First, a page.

Research through the McDowell Sonoran Conservancy could lead to major environmental breakthroughs
By Janet Perez
You’d be hard-pressed to find an arid area in the Southwest as beautiful at the Sonoran Desert with its saguaros, mountains, palo verde trees and color-kissed wildflowers. Preserving a portion of this wondrous desert is the job of the McDowell Sonoran Conservancy, but now it’s confronting encroaching enemies.
Justin Owen, who has been the executive director of the McDowell Sonoran Conservancy for more than two years, explains that there has been a large increase in a non-native bunch grass species that conservancy researchers are working to eradicate.
“The two non-native grasses that have been introduced to the Sonoran Desert are serving as the primary fuel load for the wildfires you see in California and all the way to Australia,”
Owen says. “These grasses are wreaking devastation around the world.”
This current research conducted by the conservancy’s Pearson Field Institute is an example of how Owen is taking existing resources and giving them a new purpose.
“Justin understands research as something that makes the conservancy different from other organizations,” says Don Gruber, a legacy steward at the conservancy. “Our own
research on non-native plants is specifically focused on helping here, but we recognize that so much of what we’re doing can be useful elsewhere, and we are also thinking about how best to share it.”
Overseen by the Conservancy, the McDowell Sonoran Preserve in Scottsdale encompasses more than 30,000 acres of the Sonoran Desert. There are more than 200 miles of well-maintained trails where the preserve can be explored on foot, bike, or horse. The preserve is the largest urban land preserve in North America and the fourth-largest in the world.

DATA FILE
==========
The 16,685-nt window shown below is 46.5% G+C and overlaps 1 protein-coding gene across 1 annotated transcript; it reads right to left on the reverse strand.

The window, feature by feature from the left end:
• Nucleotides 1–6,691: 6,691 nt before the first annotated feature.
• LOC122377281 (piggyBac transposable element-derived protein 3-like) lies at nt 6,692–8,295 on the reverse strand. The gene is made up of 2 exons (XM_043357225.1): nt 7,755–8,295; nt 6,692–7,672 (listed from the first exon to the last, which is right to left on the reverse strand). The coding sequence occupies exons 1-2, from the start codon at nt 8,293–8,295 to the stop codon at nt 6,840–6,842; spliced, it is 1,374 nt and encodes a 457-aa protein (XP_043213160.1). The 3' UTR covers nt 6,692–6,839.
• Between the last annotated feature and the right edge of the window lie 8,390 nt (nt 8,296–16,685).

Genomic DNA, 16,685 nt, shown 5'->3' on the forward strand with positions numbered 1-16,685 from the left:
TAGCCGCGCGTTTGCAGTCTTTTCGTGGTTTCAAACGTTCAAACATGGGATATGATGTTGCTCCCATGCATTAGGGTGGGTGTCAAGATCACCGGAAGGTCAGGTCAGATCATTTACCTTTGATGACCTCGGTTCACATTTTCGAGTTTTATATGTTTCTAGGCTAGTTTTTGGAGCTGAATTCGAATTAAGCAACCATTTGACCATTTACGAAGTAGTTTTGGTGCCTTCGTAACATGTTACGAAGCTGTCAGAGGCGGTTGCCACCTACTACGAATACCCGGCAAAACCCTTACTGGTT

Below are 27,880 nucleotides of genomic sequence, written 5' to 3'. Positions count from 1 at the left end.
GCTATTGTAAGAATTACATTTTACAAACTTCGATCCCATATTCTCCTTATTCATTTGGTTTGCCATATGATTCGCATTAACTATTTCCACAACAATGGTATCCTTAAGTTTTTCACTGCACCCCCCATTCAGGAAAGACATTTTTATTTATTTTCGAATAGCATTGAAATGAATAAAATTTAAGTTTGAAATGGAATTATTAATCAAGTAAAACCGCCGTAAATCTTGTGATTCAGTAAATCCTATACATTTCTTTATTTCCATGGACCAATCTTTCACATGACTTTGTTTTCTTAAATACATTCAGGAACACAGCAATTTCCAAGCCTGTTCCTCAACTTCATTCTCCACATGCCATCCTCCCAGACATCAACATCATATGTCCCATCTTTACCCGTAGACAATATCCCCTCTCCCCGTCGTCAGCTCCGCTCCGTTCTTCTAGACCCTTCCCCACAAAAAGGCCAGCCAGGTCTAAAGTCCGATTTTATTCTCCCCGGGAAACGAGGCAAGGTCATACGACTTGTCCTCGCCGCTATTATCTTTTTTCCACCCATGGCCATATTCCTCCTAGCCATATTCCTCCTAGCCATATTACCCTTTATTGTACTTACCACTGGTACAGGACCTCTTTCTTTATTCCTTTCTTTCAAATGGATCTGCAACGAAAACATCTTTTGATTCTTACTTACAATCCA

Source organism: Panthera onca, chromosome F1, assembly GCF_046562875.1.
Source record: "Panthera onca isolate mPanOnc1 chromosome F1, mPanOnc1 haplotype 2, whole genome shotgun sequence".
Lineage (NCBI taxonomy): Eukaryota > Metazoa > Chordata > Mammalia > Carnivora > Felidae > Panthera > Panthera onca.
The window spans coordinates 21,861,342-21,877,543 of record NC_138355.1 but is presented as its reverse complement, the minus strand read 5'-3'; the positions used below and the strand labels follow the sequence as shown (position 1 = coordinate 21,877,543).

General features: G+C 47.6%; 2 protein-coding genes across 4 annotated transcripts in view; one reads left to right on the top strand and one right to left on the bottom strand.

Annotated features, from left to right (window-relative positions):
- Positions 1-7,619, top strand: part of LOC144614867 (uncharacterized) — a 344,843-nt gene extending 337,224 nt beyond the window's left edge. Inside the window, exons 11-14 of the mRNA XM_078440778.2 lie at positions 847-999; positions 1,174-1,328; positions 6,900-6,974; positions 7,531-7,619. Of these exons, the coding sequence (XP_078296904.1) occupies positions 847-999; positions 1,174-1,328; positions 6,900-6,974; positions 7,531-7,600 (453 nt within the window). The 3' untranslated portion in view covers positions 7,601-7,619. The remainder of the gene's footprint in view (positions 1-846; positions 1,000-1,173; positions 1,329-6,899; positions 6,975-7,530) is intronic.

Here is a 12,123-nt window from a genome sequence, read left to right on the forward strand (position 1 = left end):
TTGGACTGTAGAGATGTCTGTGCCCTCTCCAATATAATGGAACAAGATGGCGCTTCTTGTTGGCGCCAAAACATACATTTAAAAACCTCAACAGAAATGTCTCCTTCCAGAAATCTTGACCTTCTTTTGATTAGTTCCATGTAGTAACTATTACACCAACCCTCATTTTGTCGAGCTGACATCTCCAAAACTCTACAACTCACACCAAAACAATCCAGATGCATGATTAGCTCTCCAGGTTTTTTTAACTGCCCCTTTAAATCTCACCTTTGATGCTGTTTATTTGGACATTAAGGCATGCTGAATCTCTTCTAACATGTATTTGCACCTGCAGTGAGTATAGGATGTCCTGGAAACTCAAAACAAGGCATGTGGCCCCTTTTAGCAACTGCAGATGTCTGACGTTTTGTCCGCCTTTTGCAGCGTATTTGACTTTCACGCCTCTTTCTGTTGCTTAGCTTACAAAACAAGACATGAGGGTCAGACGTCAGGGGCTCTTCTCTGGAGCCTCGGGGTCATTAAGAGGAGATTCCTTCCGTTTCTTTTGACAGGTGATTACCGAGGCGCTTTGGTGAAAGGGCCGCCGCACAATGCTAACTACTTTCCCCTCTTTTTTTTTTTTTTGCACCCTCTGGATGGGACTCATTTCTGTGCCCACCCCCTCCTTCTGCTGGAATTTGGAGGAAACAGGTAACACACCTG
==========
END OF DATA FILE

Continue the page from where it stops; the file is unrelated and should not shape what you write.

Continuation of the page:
Through the Conservancy, as many as 700 people volunteer in various capacities to assist the roughly 750,000 visitors who pass through the preserve each year.
“Our job is to help maintain the safety of people using the trails by making sure the trails themselves are in safe condition and reporting when they’re not,” explains Gruber, who also assists researchers.
While increasing visitors is all well and good, Owen says that when he first joined the McDowell Sonoran Conservancy, its board of directors already knew that the organization had to move to the next level, but they weren’t sure what that was. It was Owen’s job to come up with a plan.
Staff and volunteers
“I would be lying if I said it was just me. I’ve got an amazing team with staff and volunteers that have really helped shape the organization as it sits today,” says Owen, who has lived in the Valley for 14 years. “We have shifted from an internal-looking organization to an externally focused organization. We still educate people on being stewards of the preserve, but we’re focusing on education in schools and scientific research.”
The McDowell Sonoran Conservancy is working on research projects with Arizona State University, Northern Arizona University (NAU), and Scottsdale Community College. Owen
is particularly excited about the NAU project, which, he says, could make a global impact.
The topsoil that keeps the desert land in place is eroding. So, in its Flagstaff greenhouses, NAU researchers created a large soil crust. This winter, the crust was transplanted in the desert. “In the summer, we’ll go back out to see if it was viable and sustainable,” he says. “Its survival can make a huge difference.”
While Owen is excited about the conservancy and the preserve possibly bringing about major environmental breakthroughs, he also has a soft spot for youngsters just learning about the desert in their backyards.
Owen has been able to expand the Conservancy’s Title I third-grade education program. He finds the program both heartwarming and heartbreaking.
“One of the classes that I got to interact with from South Phoenix was filled with children who don’t have the opportunity to get out and experience the natural desert,” he says.
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Janet Perez is a freelance writer based in Tempe.